2.) If he succeeds in delivering the package before the deadline, then he is relieved (of a burden).

3.) If he fails, then he is penalized.

 What is assumed in this scenario about human motivation is that, first, qua agent he stands either to fail or to succeed and, second, he believes that he must be motivated by fear. A deadline, then, is not to be approached (as a finish line is) but rather looms in the distance rather like a punitive god. In view of this looming being, he tells himself that he had better…, he must…, he ought…, and so on.

The further assumption is that deadlines are the sorts of things that are set and met. But to set a deadline is to try to say something final about our connection to the future despite the fact that such finality seems impossible. And so to meet a deadline may tell us more about our responsiveness to fear–about how well we respond in the face of fear–than it does about our ability to see something or other through.


We would like to know what a deadline is, and so far we have only examined the dangers associated with the concept of deadline. Let us examine this further.

(a) We wouldn’t say, for instance, that we set a deadline for the same day. Hence, a deadline appears to be something long-term.

(b) We wouldn’t set a deadline for members of our families or for friends. Hence, a deadline seem to be something concerning certain kinds of strangers: colleagues, business associates, fellow professionals, etc.

(c) We wouldn’t set a deadline on matters of the heart. (The date one gets married is, strictly speaking, not a deadline.) Hence, a deadline would seem to have to do with matters of business, broadly understood.

(d) We wouldn’t set a deadline on having a meeting (that is ‘scheduling’ a ‘date’), on simply having an idea, and so on. Hence, a deadline would seem to have to do with the things that are produced or delivered.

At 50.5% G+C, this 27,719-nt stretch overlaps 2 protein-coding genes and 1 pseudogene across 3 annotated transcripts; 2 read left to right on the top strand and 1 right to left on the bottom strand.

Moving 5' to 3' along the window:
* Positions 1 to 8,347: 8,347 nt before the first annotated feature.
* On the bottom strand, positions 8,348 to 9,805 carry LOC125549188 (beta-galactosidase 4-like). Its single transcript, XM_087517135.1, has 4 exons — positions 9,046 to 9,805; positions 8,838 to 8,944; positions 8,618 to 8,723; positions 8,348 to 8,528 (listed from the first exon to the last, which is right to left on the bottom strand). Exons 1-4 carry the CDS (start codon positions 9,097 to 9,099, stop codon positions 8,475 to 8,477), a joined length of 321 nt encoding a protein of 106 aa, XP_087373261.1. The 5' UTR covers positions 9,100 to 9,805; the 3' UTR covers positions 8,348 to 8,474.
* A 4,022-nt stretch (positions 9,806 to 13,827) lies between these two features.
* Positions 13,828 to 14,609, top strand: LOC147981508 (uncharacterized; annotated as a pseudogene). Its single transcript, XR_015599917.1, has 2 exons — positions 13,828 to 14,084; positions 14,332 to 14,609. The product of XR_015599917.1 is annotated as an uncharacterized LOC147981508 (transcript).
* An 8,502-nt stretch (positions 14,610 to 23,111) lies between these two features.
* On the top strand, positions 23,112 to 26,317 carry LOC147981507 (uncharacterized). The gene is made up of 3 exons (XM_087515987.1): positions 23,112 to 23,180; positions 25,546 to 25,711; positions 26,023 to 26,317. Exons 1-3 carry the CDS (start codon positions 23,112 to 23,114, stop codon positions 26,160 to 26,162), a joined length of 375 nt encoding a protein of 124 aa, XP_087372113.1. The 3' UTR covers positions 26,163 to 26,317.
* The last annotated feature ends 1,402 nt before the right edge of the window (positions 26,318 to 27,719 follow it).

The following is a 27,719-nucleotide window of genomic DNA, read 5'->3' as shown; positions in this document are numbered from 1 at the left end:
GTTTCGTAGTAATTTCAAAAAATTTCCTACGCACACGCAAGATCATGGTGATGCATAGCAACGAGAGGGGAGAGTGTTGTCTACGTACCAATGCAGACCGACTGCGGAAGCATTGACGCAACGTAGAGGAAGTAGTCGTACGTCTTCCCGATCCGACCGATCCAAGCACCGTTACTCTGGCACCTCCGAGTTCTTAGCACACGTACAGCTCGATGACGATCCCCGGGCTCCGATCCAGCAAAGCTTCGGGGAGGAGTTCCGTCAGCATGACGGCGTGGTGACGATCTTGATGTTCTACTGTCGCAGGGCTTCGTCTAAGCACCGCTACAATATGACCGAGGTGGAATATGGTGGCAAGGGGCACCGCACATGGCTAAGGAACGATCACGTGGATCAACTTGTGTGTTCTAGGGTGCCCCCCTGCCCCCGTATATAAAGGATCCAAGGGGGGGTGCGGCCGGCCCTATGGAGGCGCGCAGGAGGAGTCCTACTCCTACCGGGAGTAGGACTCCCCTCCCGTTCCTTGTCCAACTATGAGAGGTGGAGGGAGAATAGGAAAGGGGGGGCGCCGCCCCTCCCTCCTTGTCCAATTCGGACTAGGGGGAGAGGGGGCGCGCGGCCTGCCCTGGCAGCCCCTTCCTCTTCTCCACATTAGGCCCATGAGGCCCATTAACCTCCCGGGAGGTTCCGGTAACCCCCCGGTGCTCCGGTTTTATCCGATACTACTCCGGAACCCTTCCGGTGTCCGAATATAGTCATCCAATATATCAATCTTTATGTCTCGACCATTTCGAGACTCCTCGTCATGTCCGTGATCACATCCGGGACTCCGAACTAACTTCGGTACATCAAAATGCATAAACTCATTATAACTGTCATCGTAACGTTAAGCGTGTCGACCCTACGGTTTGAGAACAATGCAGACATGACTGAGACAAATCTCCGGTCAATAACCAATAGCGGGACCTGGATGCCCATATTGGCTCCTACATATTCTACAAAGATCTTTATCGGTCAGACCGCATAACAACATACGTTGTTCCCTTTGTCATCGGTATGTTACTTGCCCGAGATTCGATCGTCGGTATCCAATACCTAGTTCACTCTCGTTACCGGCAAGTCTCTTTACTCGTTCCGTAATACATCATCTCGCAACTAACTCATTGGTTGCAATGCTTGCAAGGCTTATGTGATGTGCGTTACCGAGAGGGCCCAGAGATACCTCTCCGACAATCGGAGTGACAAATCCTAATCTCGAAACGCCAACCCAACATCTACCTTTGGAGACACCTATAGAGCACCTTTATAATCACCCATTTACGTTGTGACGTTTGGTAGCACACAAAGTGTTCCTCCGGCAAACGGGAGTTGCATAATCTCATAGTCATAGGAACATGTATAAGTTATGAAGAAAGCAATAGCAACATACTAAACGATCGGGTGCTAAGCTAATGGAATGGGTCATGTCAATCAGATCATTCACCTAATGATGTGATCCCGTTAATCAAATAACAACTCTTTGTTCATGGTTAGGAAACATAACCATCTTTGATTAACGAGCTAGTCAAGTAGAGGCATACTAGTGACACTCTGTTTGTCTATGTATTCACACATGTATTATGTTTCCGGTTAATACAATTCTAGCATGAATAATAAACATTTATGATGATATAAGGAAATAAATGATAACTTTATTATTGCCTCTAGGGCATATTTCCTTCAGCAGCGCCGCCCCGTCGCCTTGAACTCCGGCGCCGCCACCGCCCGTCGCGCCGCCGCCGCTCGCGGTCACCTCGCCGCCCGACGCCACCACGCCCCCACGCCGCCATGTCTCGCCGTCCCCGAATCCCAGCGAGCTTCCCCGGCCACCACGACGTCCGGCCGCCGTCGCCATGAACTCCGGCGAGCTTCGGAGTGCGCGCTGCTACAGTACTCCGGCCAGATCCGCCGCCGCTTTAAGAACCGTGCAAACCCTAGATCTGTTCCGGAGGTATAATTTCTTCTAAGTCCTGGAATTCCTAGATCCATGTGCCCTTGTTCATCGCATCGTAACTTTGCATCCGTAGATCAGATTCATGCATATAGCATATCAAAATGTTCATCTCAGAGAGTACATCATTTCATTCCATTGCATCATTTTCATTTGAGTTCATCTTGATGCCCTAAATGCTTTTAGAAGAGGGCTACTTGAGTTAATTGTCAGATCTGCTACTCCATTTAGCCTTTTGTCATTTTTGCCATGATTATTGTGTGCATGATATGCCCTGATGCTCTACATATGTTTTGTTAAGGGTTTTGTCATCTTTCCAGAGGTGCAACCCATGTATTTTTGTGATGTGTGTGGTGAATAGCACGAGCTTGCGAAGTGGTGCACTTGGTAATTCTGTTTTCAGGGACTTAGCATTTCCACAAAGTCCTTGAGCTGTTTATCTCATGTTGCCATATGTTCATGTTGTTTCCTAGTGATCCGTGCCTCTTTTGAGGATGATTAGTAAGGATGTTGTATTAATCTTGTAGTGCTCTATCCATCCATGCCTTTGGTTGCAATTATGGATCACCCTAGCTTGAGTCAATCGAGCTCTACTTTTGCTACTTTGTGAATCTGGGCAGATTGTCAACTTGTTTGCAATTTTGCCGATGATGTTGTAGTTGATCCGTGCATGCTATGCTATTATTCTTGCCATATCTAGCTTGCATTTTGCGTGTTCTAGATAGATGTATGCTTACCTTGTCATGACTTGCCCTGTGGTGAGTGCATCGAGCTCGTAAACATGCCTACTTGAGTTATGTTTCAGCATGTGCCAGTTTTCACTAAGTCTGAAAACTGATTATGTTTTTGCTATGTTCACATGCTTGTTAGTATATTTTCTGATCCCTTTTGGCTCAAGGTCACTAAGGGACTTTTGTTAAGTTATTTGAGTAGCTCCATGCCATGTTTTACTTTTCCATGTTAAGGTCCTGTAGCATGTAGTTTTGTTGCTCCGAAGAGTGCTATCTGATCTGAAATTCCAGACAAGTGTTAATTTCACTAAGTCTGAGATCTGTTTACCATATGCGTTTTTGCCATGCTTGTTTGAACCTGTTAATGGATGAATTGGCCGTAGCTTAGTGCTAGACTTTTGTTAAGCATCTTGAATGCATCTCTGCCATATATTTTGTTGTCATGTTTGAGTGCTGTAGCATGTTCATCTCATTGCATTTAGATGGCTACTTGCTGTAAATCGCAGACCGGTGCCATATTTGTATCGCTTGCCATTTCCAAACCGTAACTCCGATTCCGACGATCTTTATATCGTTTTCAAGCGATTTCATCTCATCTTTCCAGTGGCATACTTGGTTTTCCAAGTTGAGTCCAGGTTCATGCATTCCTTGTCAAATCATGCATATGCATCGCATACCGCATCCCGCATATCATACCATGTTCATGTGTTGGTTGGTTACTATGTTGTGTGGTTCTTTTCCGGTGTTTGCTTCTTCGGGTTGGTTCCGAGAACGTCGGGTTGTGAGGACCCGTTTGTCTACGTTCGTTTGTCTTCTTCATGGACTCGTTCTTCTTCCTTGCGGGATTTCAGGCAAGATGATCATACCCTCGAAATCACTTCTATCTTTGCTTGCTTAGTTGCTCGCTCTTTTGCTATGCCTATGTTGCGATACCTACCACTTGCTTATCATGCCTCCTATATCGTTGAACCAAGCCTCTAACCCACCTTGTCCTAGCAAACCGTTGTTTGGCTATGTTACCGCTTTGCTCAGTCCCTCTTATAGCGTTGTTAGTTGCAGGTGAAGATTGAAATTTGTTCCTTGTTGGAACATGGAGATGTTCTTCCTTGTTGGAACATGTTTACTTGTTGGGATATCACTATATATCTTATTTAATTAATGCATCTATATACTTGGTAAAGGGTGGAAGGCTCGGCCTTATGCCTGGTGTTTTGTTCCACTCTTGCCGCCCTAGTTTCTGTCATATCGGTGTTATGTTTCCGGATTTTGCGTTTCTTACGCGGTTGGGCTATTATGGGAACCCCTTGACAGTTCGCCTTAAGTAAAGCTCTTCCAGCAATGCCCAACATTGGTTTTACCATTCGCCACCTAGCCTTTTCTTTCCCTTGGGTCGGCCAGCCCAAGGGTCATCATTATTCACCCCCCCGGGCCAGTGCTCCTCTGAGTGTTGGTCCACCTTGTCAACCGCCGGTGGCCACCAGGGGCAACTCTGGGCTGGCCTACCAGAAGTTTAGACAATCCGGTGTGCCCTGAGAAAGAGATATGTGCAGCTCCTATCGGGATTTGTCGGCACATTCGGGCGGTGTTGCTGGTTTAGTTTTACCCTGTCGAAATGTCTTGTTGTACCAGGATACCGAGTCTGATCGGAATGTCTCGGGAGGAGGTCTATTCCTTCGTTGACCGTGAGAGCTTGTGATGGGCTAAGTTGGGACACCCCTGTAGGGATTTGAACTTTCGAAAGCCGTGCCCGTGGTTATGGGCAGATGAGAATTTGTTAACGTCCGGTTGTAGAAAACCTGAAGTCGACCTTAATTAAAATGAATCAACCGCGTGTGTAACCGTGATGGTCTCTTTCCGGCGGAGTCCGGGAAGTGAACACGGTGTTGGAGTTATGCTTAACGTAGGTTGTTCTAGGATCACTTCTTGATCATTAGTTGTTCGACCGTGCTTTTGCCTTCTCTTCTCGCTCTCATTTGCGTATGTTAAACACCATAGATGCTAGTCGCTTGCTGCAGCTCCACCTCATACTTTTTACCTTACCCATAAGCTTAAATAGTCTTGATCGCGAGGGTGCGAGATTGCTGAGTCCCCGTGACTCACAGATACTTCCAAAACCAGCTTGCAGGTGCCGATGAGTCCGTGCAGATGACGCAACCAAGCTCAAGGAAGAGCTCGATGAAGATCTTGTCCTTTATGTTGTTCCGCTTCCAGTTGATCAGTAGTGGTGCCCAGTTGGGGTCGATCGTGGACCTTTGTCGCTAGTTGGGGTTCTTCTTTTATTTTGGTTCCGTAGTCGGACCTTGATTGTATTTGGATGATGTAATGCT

(e) We wouldn’t set a deadline on something that the other would find trivial or valueless. Hence, a deadline would seem to have to do with what is beneficial.

Putting these elements together, we could define a deadline as

  • a mutually agreed upon date secured by parties A and B, where A is to deliver thing X to B for the benefit of both parties.

Person A, seeking not only to secure a certain benefit, is motivated both by fear and by the desire not to appear untrustworthy or unreliable in the eyes of B. For A, things are very urgent (read: fraught). B, in turn, is motivated by the desire to do something with X. Receiving X before the deadline is an urgent (read: fraught) matter. This contractual situation hardly seems like the starting point of friendliness.


In light of these considerations, I believe that we began with an error in understanding, and this led us astray. Now, I am not at all sure that thinking in terms of deadlines is in tune with exercising the salient virtues and with testing one’s character in any appropriate way. But in saying this, it may seem as if we cannot learn how to hold ourselves gently to account. In response to this challenge, I want to say something far simpler and this in a Daoist key.

Let us suppose that A and B are beginning out of a basic sense of friendliness. A wishes to offer something to B; B would like to receive this offering. The offering would be offered in a timely, wholehearted manner. Perhaps, trying again, we can venture three gift economy reformulated questions:

1.) Timeliness 1. What would give A ‘just enough time’ for A to allow thing X to come into being?

2.) Timeliness 2. What would give B ‘just enough time’ to be able to amicably receive X and to do whatever further that B needs to do with X?

3.) Wholehearted Manner. How could A kindly go about allowing X to come into being and offering X to B in a way that it is wholehearted from beginning to end? If this were the case for A, could B receive the offering just as wholeheartedly?

It seems to me that these three questions are cast in a softer as well as more accurate light. Properly formulated, properly understood, and clearly answered, they alleviate the kinds of concerns and dilemmas that flow from thinking in terms of the concept of deadlines.

In philosophical friendship,


(I am grateful to Aleksandra for helping me to think through this puzzle of deadlines.)